3. Thank you for this. As I’m reading your words and Joni’s comment, I can’t help but think of my own funhouse mirror. When I look in my mirror, when I see my flaws that are SO GLARINGLY OBVIOUS (how do people NOT judge me by them when they are all I see!?!), I always minimize my husband’s compliments. I have always assumed that he just didn’t get it, he just doesn’t understand why my flaw is SUCH an issue, my you have helped me realize that maybe *I* don’t understand how much it ISN’T an issue. Thank you for helping me step away from my warped mirror.

  4. Dear Aimee…I am finding you and caring for you, and sending you whatever prayers you need, because I know and love your dear sister. I don’t know why I hadn’t truly connected you in my mind, but I’m glad to send support directly to you now. I can’t begin to understand depression, that unexplainable fixation on the negative things that most others either don’t see, or don’t think could be a big deal. I can’t imagine the guilt – grief combination you may feel, although as an outsider, I don’t see any fault in the way you loved Tony. Clearly the world lost a good man. For his family, I wish he could have seen all the good. Blessings and Grace to you in your grief, thank you for sharing your husband with us, and I am so sorry for your loss.

  5. Hi Aimee, Once again wonderful post. Sharing your heart and soul so eloquently! Curious as to who were some of the men that Tony admired?

    • Hi Mitch, what a great question. He admired a lot of writers, perhaps not surprisingly. If you had asked him this question and he had to narrow it down to one, he probably would have mentioned Robert Smith from The Cure. His lyrics are so beautiful, and if you’ve heard him in interviews, he’s an intelligent, quirky, passionate person. He also had a lot of admiration for George Clooney, as an actor, writer and director, but also as a humanitarian. Charlie Kaufman was probably his screenwriting idol, because he had such an original voice and has held so true to it in the face of pressure to conform. I’m sure there are others I’m not thinking about now, but I think this would be a great topic for a future post. Thank you so much for reading, and participating in the conversation.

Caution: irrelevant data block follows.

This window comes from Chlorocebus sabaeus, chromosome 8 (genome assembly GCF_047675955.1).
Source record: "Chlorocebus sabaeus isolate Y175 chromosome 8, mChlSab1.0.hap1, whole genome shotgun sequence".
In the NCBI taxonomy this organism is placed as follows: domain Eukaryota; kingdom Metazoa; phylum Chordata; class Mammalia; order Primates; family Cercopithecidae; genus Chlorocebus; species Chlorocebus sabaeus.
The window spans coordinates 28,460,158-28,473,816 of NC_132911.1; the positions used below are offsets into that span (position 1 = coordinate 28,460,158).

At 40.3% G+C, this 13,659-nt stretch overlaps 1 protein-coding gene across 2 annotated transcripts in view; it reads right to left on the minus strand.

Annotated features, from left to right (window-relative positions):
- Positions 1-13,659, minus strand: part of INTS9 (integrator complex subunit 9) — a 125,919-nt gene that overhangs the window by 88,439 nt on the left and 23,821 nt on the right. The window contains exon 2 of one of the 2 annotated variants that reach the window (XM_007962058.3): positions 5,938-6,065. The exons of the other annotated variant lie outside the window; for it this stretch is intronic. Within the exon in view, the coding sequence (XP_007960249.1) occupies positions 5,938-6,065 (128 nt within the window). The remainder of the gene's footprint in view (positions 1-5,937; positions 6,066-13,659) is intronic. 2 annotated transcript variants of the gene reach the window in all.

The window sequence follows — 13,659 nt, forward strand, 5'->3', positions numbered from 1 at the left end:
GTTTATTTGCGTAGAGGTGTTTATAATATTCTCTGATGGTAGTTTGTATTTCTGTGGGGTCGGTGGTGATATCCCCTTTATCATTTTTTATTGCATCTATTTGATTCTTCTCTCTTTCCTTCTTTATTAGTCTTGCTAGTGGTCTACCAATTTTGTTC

6. I’m thinking about Don in the context of your post…more insight into understanding him…Don was short and from things he told me his mother saw his fraternal twin as the golden boy…the twin was a little taller, had curly blond hair and blue eyes and apparently could do no wrong (in his mother’s eyes). I like short men…I loved Don…I don’t believe he ever believed how much I loved him.

    • I think I was much more aware of the pressures on women to look a certain way, but after being with Tony and loving him for so long, I realized that there’s a lot of pressure on men too — it’s just different. It’s less about being handsome, and more about physical strength and size, and power (whether financial, physical, etc).